The devil is in the details. Part I: lists

How do you translate a list of country names like the one below into French?

Belgium, Germany, Netherlands, Spain

Seems simple enough, right? You just translate each word and boom, you’re done. 

Well, yes and no. If you did just that, you would then get the following list:

Belgique, Allemagne, Pays-Bas, Espagne

This list is perfectly fine but notice how the original one was ordered alphabetically. That order has changed now because the countries’ names’ start with different letters when translated: “Spain” becomes “Espagne” and “Germany” becomes “Allemagne”. The countries move in the alphabetical order.

That’s precisely the kind of little details that I love sneaking into my translations. Whenever possible (i.e. when technically feasible), when I encounter these types of lists, I’ll always rebuild the original alphabetical order. So my list would be as follows. 

Allemagne, Belgique, Espagne, Pays-Bas

Not a substantial change but the thing is much more readable to a French speaker. Now, imagine if the list is some kind of an index: people would have an easier time finding what they are searching for. That’s a detail, but a powerful one.

What Steve Jobs and I have in common

Steve and I we go a long way back… No, not really. We don’t share all that much actually except for one particular obsession. Steve Jobs is well known for many things but one aspect of his excruciating attention to detail that gets sometimes lost is that he would often push Steve Wozniak, the engineer behind Apple’s early successes, to design the computers’ circuit boards (the innards) so as to be as beautiful and aesthetically pleasing as possible.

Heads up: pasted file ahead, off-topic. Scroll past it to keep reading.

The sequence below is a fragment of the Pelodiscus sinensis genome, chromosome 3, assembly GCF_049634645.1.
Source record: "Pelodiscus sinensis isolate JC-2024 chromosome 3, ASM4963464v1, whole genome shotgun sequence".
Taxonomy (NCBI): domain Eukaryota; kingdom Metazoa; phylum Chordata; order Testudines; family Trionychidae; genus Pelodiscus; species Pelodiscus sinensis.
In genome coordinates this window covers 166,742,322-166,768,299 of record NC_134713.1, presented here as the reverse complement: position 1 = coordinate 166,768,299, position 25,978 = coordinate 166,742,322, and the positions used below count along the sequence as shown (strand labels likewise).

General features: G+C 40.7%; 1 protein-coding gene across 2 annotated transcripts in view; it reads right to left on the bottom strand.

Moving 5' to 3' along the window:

A fully assembled Apple I computer with a homemade wooden computer case, 1976.
All pictures from Wikipedia


Jobs insisted that the innards of the computer should look as good as the exterior, which was kind of unprecedented.


The circuit board of a fully assembled Apple I computer


So, like Steve Jobs, I too am obsessed with the hidden details.The translations I deliver to my clients are always done to the highest standard of quality but I also personally make sure that all the hidden stuff is beautiful as well. That means taking care of the typography, i.e. making sure that all the appropriate types of spaces, hyphens, quotes and specials characters are used for all contexts and languages.

That means using the correct punctuation in Spanish (¡Hola!), using the correct diacritics in English (façade, déjà vu) or the correct typography rules in French. For instance, by making sure that the space between the currency and its symbol is a non-breaking space* (100 €), as per the accepted rules of French typography.

A non-breaking space is special character that prevents an automatic line break at its position. This is an important detail given that French, contrarily to English, doesn’t glue the currency symbol to the given amount. So, in English: 100€ or €100 becomes 100 € in French.

In French, the same is true for colons, semi-colons, exclamation or interrogation points, and many other symbols as they are separated from the word that comes before them (e.g.: Bonjour !, Comment allez-vous ?).